Thoughts on Dementia

Long ago, my granny and I had wonderful talks while doing the dishes. We talked about all kinds of things, but mostly about family. I remember very clearly her saying that she hoped that when she died, she just fell down dead and that would be that. Her biggest fear, she told me, was losing her mind. Sadly, her worst fear came true. She had dementia before she died.

I think all of us have fears about getting Alzheimer’s or some other form of dementia. I shared a post on FaceBook about people with dementia, and it got me to thinking about it more (see What I’ll Say to My Children). Watching my granny and Hubby’s granny suffer with dementia was very hard on the families.

One of my last memories of Granny was her sitting in a chair in the living room of my parents’ house. She was looking at the floor all around the chair. “What are you doing, Granny?” we asked. “Looking at all the beautiful flowers,” she replied. She had a doll she thought was her baby. Most of all, she knew she wasn’t at home and wanted to go home. There was no way she could, but we couldn’t explain it to her so that she understood. It was heartbreaking. The last time I saw her, she was in a hospital bed. Some of her children were around her, but she was not really there any more. I thought back to those talks in the kitchen and knew she’d rather be dead than lying in that hospital bed in that condition. She died not too long afterward. It was hard to grieve for her because I knew she’d rather have had it that way than to be wished back.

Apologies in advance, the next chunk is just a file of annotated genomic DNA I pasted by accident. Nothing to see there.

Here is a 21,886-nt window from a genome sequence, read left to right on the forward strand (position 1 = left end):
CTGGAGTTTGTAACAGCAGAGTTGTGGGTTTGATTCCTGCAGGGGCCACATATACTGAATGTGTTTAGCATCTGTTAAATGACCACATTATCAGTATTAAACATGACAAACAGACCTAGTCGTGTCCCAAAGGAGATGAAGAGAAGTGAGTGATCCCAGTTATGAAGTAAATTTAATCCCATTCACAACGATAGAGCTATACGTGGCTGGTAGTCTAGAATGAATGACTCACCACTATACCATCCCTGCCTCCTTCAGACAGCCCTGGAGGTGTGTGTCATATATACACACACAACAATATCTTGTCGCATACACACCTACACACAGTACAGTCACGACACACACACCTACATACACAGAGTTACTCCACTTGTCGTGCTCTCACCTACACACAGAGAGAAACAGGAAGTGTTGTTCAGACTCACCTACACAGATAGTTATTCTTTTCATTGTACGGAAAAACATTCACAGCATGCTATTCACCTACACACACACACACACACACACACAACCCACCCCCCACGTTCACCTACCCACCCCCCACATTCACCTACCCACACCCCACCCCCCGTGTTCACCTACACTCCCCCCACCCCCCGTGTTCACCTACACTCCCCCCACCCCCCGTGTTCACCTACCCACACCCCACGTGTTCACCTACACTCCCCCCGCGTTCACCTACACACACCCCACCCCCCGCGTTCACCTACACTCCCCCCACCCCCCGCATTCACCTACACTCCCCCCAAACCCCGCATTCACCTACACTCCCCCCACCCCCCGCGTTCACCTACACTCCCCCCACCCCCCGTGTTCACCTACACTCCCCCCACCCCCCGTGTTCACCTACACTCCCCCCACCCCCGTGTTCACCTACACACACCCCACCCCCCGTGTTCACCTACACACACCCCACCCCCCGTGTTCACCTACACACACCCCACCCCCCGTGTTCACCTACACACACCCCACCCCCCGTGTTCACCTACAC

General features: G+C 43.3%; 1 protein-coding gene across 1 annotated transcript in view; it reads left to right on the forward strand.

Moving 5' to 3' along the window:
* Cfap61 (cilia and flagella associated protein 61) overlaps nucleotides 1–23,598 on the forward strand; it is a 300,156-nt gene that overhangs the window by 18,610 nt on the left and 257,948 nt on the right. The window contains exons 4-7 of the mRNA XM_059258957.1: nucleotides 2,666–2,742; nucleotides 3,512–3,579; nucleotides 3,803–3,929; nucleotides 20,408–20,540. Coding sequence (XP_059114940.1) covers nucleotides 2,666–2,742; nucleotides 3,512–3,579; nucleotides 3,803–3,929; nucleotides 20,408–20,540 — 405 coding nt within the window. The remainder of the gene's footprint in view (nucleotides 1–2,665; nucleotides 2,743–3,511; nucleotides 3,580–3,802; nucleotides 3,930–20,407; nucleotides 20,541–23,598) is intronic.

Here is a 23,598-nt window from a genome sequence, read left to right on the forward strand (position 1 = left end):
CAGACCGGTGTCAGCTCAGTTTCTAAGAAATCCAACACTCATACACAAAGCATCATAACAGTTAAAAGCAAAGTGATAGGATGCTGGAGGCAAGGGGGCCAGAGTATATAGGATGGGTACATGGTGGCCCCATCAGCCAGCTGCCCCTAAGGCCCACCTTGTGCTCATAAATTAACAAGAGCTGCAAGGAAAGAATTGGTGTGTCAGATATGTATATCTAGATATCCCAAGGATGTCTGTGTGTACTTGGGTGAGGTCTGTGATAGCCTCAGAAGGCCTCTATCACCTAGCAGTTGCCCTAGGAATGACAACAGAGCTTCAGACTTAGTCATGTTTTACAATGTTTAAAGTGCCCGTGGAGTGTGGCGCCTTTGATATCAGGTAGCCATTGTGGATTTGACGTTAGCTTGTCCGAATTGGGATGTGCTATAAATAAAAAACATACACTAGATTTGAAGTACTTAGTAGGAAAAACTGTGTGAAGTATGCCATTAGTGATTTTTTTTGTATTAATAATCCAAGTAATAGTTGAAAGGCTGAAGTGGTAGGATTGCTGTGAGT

Hubby’s grandmother had dementia resulting from a tumor on the lining of her brain. It was inoperable, and there was no treatment for it. Her mind slowly faded away until she didn’t know anyone. She seemed confused, but contented in the nursing home. She loved the cat there, and always was happy to see us even though she had no idea who we were. She was always jolly during our visits. It was painful not to be recognized or remembered, but she seemed happy. Her affliction was harder on the family than it was on her.

A friend from long ago had a mother with Alzheimer’s who kept a journal of her growing affliction. The thing most striking in her journal was that her mother knew something was wrong, but couldn’t figure out what it was. She knew she should know people and felt guilty for not knowing who they were. It made me wonder if people with dementia are like people in comas. They can hear and understand like people in comas, but they can’t comprehend what they think they should know. If so, visiting and talking to those with dementia is probably a worthwhile effort.

Like most others, I fear getting dementia. I really hope I don’t. If I do, I hope I’m like Hubby’s grandmother and am happy in whatever place I’m in. I hope my family doesn’t feel obligated to keep me at home as long as possible. It’s too much stress and pressure for them to disrupt their lives for me. I hope they pick a nice place for me and let me be happy there. I hope they come see me, whether I know them or not. I hope they’ll talk to me, read poems to me, and show me pictures of the past. I hope they’ll bring me chocolate to eat because I will probably still love it.

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